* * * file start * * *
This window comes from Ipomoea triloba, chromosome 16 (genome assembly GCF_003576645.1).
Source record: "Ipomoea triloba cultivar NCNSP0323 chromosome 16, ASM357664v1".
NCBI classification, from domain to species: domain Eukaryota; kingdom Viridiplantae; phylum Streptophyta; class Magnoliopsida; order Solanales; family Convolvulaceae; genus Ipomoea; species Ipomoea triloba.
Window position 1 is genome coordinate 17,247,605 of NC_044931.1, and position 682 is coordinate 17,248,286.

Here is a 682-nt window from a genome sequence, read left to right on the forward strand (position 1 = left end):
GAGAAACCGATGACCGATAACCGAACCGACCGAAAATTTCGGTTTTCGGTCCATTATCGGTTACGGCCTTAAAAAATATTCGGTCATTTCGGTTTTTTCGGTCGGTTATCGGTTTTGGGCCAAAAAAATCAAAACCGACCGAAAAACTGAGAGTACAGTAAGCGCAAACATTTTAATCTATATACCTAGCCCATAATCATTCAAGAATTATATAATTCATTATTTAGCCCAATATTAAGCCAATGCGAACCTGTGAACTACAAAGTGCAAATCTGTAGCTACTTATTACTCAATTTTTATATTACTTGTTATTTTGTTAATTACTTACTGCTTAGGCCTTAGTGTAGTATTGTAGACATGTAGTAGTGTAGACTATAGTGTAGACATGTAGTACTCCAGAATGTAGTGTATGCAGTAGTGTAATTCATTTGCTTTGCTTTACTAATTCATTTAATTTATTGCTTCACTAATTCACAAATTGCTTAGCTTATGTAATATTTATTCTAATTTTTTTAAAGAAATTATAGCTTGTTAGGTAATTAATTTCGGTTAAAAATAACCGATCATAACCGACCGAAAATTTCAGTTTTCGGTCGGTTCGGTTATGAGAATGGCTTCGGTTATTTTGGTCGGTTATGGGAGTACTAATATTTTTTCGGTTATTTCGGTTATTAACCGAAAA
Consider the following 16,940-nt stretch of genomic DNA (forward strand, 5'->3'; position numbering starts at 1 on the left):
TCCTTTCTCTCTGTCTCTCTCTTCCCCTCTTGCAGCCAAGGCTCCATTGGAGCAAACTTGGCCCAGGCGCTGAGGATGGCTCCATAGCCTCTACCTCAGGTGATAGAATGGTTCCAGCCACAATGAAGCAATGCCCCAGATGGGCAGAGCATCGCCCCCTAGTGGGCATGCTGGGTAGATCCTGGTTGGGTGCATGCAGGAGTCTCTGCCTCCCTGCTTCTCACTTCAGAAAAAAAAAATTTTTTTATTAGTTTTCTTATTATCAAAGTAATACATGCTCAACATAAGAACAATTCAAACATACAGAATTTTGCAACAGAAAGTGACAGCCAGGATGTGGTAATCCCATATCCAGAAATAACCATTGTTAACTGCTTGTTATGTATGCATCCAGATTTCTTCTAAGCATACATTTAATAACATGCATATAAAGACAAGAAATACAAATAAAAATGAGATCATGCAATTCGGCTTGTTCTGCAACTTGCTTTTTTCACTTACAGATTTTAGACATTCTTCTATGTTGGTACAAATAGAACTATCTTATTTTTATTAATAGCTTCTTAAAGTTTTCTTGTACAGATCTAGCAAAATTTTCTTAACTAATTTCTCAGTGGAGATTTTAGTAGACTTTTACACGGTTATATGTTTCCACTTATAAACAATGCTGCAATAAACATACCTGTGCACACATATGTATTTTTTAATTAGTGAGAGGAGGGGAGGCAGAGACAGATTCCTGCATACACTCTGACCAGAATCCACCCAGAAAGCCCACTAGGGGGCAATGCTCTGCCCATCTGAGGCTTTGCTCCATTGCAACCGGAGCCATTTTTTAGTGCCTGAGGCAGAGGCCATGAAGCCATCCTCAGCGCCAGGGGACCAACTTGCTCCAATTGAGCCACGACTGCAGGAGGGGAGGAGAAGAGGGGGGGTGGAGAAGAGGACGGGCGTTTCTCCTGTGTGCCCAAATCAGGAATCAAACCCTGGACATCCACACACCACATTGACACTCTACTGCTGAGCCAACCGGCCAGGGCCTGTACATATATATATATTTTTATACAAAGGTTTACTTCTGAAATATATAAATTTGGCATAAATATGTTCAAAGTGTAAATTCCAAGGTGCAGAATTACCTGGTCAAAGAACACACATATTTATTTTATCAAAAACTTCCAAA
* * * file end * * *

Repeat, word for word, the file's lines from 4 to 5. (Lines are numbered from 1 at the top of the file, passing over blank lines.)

Window position 1 is genome coordinate 17,247,605 of NC_044931.1, and position 682 is coordinate 17,248,286.

Here is a 682-nt window from a genome sequence, read left to right on the forward strand (position 1 = left end):